The Center For Debt Management
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Saving Money For College

You and your family can create a Coverdell Education Savings Account (formerly an Education IRA) and make penalty-free withdrawals from other IRAs to help pay for your education.

Taxpayers may withdraw funds from an IRA, without penalty, for their own higher education expenses or those of their spouse, child, or even grandchild. Usually, if you withdraw funds from an IRA before you're 59-1/2, you must pay an additional 10 percent tax on the withdrawal amount. This 10 percent tax is waived on a withdrawal used for qualified expenses of the student.

In addition, for each designated beneficiary under age 18 or a special needs beneficiary, families may deposit up to $2,000 per year into a Coverdell Education Savings Account in the child's name. Earnings will accumulate tax-free. No taxes will be due upon withdrawal if the money is used to pay for postsecondary tuition and required fees, books, equipment, and eligible room and board expenses. Once the beneficiary reaches age 30, unless the beneficiary is a special needs beneficiary, the account must be closed or transferred to a younger member of the family.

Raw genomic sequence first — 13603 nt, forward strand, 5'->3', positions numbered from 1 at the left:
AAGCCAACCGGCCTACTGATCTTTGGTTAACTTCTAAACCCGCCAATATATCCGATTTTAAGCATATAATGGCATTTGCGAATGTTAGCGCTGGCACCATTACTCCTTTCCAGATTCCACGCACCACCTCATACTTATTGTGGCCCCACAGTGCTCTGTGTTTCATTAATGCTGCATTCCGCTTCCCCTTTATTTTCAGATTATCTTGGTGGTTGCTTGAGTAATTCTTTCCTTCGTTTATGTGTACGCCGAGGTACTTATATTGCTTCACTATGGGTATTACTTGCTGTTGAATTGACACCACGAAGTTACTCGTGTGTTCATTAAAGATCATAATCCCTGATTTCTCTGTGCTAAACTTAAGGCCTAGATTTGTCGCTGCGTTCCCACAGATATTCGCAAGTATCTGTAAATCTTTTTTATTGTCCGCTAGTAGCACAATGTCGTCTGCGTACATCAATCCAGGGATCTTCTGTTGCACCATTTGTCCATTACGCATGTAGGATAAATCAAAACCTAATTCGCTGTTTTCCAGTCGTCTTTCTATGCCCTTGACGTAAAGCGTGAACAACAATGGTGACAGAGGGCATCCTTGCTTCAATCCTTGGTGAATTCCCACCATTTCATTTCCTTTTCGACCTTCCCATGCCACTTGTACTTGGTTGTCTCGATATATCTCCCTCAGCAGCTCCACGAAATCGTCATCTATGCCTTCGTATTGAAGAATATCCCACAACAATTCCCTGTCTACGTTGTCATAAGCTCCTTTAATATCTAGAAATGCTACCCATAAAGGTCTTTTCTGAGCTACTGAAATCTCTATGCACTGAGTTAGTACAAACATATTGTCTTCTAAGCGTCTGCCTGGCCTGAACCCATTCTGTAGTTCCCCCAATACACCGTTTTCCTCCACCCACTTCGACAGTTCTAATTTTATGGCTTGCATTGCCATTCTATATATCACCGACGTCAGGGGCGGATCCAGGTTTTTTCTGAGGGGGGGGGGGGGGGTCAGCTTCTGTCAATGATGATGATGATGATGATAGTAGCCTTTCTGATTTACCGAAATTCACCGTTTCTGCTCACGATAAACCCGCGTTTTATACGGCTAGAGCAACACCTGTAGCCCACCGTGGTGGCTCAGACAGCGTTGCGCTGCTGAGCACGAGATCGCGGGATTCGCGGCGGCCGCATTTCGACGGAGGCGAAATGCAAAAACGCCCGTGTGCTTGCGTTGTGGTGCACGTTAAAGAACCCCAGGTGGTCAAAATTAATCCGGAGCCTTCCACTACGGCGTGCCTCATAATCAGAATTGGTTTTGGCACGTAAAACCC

A taxpayer's ability to contribute to a Coverdell account is phased out when the taxpayer is a joint filer with a modified adjusted gross income of $220,000, or a single filer with a modified adjusted gross income of $110,000.

Note: A student who receives a tax-free distribution from a Coverdell account can also benefit from the American Opportunity, Hope or Lifetime Learning education tax credits in the same year. For more information on these tax benefits, read IRS Publication 970, Tax Benefits for Higher Education. You can also consult your tax advisor.


Greater Flexibility For Families
Saving In Qualified Tuition Programs

A qualified tuition program (QTP) allows family members to either prepay, or contribute to an account established for paying, a student's qualified higher education expenses at an education institution eligible to participate in U.S. Department of Education student aid programs. Both states and eligible institutions can establish and maintain such programs.

When a family uses a qualified state-sponsored tuition program to save for college, no tax is due in connection with the plan either as funds accumulate or at the time of withdrawal, as long as the distribution is less than the beneficiary's adjusted qualified higher education expenses. The same is true for institution-sponsored QTPs, except that only earnings distributed after January 1, 2004 are not taxable.

Families may use QTPs to save for tuition, required fees, books, supplies, equipment, and eligible room and board expenses. A Hope, American Opportunity, or Lifetime Learning Credit can be claimed in the same year the beneficiary receives a tax-free distribution from a QTP, as long as the same expenses are not used for both benefits.


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